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FEMS Microbiol Lett. 2011 May;318(2):137-42. doi: 10.1111/j.1574-6968.2011.02249.x. Epub 2011 Mar 14.

Pollutant degradation by a Methylocystis strain SB2 grown on ethanol: bioremediation via facultative methanotrophy.

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1
Department of Civil and Environmental Engineering, The University of Michigan, Ann Arbor, MI 48109-2125, USA.

Abstract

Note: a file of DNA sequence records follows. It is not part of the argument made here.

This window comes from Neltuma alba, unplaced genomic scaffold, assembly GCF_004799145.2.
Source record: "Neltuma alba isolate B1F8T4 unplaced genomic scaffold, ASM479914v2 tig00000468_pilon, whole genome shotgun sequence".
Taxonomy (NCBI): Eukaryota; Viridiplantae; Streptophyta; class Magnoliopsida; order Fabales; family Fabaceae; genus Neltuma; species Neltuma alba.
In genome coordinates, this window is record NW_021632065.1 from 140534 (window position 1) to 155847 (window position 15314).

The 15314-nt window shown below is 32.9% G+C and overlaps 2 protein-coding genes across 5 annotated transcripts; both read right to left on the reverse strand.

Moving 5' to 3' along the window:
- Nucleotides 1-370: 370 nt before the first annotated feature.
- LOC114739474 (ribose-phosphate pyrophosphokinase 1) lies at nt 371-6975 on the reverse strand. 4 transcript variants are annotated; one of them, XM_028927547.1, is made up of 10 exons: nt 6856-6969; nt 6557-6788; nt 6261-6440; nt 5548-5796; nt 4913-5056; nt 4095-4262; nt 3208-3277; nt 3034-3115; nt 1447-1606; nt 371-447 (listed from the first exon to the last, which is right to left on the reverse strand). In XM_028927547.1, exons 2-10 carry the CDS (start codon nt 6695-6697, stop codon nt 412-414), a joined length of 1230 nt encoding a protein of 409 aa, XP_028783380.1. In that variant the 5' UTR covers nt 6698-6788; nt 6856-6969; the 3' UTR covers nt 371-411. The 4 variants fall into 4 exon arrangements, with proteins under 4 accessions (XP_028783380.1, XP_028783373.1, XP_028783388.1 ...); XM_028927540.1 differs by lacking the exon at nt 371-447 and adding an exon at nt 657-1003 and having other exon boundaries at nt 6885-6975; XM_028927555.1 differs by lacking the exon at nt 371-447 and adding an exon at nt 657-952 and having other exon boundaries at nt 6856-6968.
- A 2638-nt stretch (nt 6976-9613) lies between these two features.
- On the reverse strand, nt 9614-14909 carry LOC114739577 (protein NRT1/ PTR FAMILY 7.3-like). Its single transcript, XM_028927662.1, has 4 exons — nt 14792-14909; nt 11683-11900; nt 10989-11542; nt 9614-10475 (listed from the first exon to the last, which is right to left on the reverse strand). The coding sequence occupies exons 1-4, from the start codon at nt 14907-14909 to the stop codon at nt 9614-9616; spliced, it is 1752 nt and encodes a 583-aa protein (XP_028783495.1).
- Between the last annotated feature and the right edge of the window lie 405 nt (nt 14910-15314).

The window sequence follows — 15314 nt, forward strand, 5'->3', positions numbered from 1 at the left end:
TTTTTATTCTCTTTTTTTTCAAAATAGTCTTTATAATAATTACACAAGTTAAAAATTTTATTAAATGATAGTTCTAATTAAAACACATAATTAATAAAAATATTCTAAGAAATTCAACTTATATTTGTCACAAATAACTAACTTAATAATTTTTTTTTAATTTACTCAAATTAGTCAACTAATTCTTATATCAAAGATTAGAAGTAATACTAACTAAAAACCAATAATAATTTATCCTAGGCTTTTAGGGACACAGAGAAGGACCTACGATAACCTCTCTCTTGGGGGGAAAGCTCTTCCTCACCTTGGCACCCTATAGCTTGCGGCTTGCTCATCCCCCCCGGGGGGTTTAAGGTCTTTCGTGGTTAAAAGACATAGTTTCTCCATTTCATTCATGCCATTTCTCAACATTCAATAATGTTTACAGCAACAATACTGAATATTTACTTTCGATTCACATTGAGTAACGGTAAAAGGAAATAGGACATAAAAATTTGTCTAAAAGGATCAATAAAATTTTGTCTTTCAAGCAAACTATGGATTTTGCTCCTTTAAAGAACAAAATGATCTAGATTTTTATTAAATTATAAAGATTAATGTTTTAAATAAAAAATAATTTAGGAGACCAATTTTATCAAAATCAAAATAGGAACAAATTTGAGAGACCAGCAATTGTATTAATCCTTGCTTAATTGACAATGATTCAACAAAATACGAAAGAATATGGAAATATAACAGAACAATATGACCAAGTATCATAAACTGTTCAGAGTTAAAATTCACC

A facultative methanotroph, Methylocystis strain SB2, was examined for its ability to degrade chlorinated hydrocarbons when grown on methane or ethanol. Strain SB2 grown on methane degraded vinyl chloride (VC), trans-dichloroethylene (t-DCE), trichloroethylene (TCE), 1,1,1-trichloroethane (1,1,1-TCA), and chloroform (CF), but not dichloromethane (DCM). Growth on methane was reduced in the presence of any chlorinated hydrocarbon. Strain SB2 grown on ethanol degraded VC, t-DCE, and TCE, and 1,1,1-TCA, but not DCM or CF. With the exception of 1,1,1-TCA, the growth of strain SB2 on ethanol was not affected by any individual chlorinated hydrocarbon. No degradation of any chlorinated hydrocarbon was observed when acetylene was added to ethanol-grown cultures, indicating that this degradation was due to particulate methane monooxygenase (pMMO) activity. When mixtures of chlorinated alkanes or alkenes were added to cultures growing on methane or ethanol, chlorinated alkene degradation occurred, but chlorinated alkanes were not, and growth was reduced on both methane and ethanol. Collectively, these data indicate that competitive inhibition of pMMO activity limits methanotrophic growth and pollutant degradation. Facultative methanotrophy may thus be useful to extend the utility of methanotrophs for bioremediation as the use of alternative growth substrates allows for pMMO activity to be focused on pollutant degradation.

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